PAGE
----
First, while CoH will let you do a little alteration of your body type — height, shoulders, chest, waist, hips, and leg length — Champions has options for changing almost everything. At one point, I was working on a new character that was a dinosauroid alien, and I wanted to make sure he’d look freaky. So I made him as skinny as I could, shrank his leg length to the minimum, stretched his arms as far as I could, and enlarged his hands and feet, to make sure his claws would be scary looking. Another was going to be a part-time bodybuilder — I increased her muscle definition, broadened her shoulders, narrowed her hips, and made her arms and legs thicker.

And second, Champions lets you change the way your character stands. That doesn’t sound like much, does it? But it is a big thing. You can make your strong-jawed hero stand heroically. You can make your sword-slinging sex-kitten pop star stand differently than your magic-wielding under-confident librarian. You can make your werewolf character stand hunched-over, and he’ll run on all fours. I’ve been dreaming of something like that for CoH for years, and nothing has come of it.

What else works well? When you level up and select new powers, you can test them out first, and if you don’t like them, you can pick different powers. And you’re not stuck with a single set of powers. You can start out with fire blast powers, level up, add some ice blast powers, level up some more, pick out some gadgeteer powers, et cetera.

And you can take travel powers as soon as you get finished with the game’s tutorial. There’s quite a variety of travel powers, too — from traditional ones like flight, superspeed, and super-leaping to more unusual ones like tunneling, high-tech flying disks, swinglines, ice surfing, and flying around on chunks of concrete. And I really loved the animation of the super-leaping power — super-leaping in CoH is effortless, flawless, and graceful, and I love it. Super-leaping in Champions is sprawling, flailing, and looks like you jumped so hard, you’re about to lose control any second. Each leap is so powerful, you crack the ground when you land. And I love it even more.

So far, it sounds like I loved it, doesn’t it?

Here’s what I didn’t like.

For all those character creation options, you only get eight character slots. Total. You can purchase four more, but that’s it. It’s nuts to give people that many costume options, make it insanely fun to build and outfit new characters, offer so many different kinds of superpowers, and then put such an extreme limit on how many characters you can create. It’s cruel, frustrating, and just generally no fun.

And the tutorial goes on forever. In CoH, you can finish the tutorial in 10-15 minutes, maybe even five minutes, if you know what you’re doing. In Champions, it can easily take over an hour. Sure, in that hour, you’ll go from Level 1 to Level 5. But it’s still just the tutorial. There’s no reason for a tutorial to take that long to complete.

And when you finish the tutorial, you don’t start out in futuristic, awesome Millennium City. You get sent to either the desert to fight irradiated mutants, or the arctic to fight ice demons and zombies. And I didn’t want to get stuck in the boondocks. I wanted to hang out in that gorgeous city with the huge holograms everywhere. I figure I was going to be stuck out in the wilderness until Level 15, and that’s a really long time to be forced to hang out in a boring setting with no cool scenery.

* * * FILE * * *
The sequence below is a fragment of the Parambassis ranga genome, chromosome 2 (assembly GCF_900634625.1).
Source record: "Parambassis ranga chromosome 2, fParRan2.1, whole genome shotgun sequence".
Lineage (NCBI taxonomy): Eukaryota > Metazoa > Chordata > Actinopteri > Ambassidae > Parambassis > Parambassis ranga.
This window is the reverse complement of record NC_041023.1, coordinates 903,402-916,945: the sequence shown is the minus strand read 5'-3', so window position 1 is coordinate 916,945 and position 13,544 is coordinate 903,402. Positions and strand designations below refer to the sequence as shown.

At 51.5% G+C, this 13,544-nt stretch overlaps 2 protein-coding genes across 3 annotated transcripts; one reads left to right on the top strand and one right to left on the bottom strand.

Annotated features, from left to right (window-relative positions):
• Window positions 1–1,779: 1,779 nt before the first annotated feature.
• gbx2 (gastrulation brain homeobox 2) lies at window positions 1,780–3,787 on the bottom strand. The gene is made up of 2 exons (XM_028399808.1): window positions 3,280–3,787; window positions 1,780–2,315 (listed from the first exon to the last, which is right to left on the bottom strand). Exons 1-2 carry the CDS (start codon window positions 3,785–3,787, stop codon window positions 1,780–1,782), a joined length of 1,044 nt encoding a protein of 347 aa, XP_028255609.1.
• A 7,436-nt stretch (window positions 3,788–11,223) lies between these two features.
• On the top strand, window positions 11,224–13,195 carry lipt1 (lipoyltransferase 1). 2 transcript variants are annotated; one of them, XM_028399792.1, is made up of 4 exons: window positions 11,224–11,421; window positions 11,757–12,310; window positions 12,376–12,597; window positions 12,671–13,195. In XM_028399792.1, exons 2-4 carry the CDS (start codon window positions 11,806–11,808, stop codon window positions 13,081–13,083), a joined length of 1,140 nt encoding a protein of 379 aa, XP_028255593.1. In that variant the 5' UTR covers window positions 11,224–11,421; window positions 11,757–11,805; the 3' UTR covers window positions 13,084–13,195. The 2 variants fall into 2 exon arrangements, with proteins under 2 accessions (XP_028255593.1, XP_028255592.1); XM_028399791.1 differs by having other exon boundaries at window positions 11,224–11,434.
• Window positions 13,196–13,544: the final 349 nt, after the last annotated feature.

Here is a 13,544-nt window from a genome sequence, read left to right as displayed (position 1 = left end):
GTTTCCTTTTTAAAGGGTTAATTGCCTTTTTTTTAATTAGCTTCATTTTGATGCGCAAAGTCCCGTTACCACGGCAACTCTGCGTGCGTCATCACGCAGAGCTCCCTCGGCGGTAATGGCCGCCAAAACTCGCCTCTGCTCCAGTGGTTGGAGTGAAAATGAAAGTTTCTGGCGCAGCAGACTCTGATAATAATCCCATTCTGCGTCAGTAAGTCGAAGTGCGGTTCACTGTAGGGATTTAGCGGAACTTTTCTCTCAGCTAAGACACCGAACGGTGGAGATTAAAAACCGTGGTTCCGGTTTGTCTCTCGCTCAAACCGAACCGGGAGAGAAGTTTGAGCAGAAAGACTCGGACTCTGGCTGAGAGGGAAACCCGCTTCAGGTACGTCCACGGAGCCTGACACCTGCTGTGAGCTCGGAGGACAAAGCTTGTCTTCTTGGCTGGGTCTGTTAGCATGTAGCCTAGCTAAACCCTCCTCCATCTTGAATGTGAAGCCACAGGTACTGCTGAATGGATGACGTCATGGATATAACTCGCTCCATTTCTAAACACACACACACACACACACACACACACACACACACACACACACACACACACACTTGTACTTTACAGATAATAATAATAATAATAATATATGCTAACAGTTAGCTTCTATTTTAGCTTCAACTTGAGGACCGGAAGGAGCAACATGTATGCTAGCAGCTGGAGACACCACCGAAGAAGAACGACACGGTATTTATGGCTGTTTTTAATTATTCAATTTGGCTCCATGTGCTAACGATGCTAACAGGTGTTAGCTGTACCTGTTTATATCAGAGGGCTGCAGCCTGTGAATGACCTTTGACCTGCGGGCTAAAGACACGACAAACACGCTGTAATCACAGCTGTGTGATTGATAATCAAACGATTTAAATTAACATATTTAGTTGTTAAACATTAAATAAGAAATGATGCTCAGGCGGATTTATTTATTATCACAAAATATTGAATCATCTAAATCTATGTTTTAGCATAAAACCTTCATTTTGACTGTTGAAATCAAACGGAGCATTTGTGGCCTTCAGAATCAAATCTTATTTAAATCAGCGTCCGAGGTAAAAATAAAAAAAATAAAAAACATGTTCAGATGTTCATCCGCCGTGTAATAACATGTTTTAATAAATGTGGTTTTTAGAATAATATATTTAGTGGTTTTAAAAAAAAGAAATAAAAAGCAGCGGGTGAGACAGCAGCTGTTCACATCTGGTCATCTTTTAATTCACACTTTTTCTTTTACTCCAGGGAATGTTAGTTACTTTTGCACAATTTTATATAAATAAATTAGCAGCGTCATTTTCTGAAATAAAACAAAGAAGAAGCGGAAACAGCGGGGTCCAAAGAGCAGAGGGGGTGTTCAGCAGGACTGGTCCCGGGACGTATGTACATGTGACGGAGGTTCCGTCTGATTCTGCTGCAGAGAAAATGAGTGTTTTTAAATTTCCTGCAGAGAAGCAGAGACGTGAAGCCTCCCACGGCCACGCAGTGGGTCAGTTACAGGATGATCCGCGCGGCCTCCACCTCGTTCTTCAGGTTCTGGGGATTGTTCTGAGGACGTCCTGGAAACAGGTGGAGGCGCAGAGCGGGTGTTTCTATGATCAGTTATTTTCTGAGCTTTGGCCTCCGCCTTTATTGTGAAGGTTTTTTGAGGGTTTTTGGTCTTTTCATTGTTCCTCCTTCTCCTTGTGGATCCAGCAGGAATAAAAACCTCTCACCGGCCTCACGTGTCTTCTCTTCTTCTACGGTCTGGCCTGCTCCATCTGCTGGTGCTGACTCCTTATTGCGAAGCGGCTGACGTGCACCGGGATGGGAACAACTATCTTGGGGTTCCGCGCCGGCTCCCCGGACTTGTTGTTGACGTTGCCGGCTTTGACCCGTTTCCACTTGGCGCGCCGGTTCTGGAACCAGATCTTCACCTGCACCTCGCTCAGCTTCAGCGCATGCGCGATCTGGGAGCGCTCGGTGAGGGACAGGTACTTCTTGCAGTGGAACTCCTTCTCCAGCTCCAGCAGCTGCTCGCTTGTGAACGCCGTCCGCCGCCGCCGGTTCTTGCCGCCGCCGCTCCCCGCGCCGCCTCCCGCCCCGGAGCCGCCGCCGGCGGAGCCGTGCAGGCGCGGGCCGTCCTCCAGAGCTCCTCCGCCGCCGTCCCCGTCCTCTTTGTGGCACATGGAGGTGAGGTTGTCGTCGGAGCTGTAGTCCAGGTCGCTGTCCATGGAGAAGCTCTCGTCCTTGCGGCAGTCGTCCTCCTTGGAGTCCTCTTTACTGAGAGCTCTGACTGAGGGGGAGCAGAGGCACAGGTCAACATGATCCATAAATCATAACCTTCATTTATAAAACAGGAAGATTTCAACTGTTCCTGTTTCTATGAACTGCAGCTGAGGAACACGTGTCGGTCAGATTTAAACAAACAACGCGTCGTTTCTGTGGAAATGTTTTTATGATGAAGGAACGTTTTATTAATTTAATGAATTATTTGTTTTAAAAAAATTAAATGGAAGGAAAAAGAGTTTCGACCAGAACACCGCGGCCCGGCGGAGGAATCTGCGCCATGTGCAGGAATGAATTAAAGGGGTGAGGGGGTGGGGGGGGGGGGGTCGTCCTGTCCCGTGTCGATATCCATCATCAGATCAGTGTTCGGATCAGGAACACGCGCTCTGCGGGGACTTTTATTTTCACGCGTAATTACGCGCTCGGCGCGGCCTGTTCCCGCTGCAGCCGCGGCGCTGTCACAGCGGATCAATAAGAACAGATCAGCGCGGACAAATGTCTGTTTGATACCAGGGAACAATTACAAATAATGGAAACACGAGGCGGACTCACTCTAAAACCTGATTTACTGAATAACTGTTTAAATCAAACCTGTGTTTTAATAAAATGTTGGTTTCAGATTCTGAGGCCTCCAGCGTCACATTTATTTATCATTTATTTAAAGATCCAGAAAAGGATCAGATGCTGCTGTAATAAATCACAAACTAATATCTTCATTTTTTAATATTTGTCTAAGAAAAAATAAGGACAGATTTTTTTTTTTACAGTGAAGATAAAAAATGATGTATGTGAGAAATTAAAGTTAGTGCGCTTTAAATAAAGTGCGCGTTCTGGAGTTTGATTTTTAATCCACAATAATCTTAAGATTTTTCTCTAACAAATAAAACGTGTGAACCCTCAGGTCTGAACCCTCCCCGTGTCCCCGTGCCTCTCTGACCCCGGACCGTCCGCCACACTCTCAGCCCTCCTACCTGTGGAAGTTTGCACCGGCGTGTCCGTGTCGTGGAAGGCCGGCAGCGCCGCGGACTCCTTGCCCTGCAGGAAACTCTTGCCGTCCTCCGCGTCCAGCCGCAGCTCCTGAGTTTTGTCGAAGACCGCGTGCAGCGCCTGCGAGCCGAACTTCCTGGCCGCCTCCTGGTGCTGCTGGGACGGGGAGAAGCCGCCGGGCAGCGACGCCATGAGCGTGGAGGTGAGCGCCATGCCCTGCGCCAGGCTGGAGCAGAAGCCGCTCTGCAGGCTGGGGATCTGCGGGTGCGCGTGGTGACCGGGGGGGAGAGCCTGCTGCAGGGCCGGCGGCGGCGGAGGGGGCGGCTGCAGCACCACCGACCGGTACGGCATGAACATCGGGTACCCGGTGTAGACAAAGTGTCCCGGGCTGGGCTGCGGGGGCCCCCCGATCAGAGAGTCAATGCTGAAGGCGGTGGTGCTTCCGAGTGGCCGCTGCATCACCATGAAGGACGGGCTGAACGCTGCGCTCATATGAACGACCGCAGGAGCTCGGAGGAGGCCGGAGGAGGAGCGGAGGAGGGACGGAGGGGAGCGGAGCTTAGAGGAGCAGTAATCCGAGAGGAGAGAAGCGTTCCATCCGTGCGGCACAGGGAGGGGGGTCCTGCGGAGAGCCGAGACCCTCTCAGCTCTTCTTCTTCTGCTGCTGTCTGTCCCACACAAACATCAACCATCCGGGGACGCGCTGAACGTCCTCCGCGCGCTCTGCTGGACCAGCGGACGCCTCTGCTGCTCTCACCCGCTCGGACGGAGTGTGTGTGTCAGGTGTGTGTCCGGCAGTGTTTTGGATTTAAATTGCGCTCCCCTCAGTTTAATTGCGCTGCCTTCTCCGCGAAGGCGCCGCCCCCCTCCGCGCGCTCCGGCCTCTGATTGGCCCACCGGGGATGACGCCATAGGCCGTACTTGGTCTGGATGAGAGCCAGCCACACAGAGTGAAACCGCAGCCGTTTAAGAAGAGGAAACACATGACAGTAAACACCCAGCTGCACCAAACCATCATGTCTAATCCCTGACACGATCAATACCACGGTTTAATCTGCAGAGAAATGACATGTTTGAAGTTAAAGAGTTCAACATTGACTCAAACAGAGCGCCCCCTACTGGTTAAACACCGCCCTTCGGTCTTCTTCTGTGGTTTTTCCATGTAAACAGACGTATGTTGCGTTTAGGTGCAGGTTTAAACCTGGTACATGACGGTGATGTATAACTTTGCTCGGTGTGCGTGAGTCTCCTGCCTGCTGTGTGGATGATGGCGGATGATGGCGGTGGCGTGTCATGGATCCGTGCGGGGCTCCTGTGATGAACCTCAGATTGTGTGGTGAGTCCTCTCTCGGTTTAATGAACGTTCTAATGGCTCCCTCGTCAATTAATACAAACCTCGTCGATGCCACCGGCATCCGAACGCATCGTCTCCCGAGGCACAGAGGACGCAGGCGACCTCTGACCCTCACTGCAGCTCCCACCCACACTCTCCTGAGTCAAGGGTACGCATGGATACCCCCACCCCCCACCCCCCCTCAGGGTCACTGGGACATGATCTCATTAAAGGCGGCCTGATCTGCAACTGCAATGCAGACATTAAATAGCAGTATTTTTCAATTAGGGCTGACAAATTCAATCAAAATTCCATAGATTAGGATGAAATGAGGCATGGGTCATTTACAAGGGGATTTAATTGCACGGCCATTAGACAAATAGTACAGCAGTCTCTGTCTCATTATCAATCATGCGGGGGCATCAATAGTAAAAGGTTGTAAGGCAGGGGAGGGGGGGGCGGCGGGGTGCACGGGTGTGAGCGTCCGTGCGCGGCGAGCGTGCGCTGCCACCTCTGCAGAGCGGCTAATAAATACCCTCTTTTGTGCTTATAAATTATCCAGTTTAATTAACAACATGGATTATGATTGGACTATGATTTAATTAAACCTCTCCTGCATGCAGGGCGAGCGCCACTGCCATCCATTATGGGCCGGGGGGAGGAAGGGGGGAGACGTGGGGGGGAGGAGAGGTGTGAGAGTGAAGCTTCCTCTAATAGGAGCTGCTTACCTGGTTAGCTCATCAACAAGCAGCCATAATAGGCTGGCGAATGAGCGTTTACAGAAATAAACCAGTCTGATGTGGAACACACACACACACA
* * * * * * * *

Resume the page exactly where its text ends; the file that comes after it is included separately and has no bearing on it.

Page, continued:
And then there was gameplay. If you’re not used to console gaming, you may have some trouble with gameplay. I never once managed to block an attack successfully — I just wasn’t used to hitting that one extra key to execute my block, so I got smacked around a lot. Luckily, you heal fast, even from very low health — unless you get stuck fighting a boss. And you really can’t avoid the bosses — you often need to fight them to complete your missions, and the only way you can beat a boss is if he’s two levels below you or you’re very lucky.

The missions and quests are a big problem — specifically, they’re almost all hunt missions. Go hunt ice demons. Go hunt zombies. Go rescue people who are guarded by mutants. Go hunt one of the really tough bosses who can kill you with one shot. Hunt missions are boring. Insanely, fantastically boring. And apparently, this isn’t just a problem on the low levels, but all the way to the level cap. Hunt missions, hunt missions, hunt missions.

In the end, the fun is vastly outmatched by the no-fun. And while I’ll miss getting to leap all over the place with my awesome-looking superheroes, I won’t miss watching them get beat down like a punk every time they try to fight a bad guy.

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Computers and Barbarians

Well, the new computer is up and running. I spent most of the last two evenings downloading programs, uploading my old programs and documents (and not done yet — found another few last night that I still need to extract from the old backup drive), downloading and installing driver updates, etc., etc. I got “City of Heroes” working, but haven’t really had time to play it yet. I downloaded “Old, Blackened Century,” a new album from a metal band called Flaming Tusk — a brief, abbreviated listen-through has me declaring it great, but I won’t have time to sit down and focus on it ’til Saturday. The apartment is littered with empty boxes, receipts, computer disks — and it looks like the dumpster is already overflowing with other people’s garbage.

In other words: Wah, wah, wah, I have a new computer!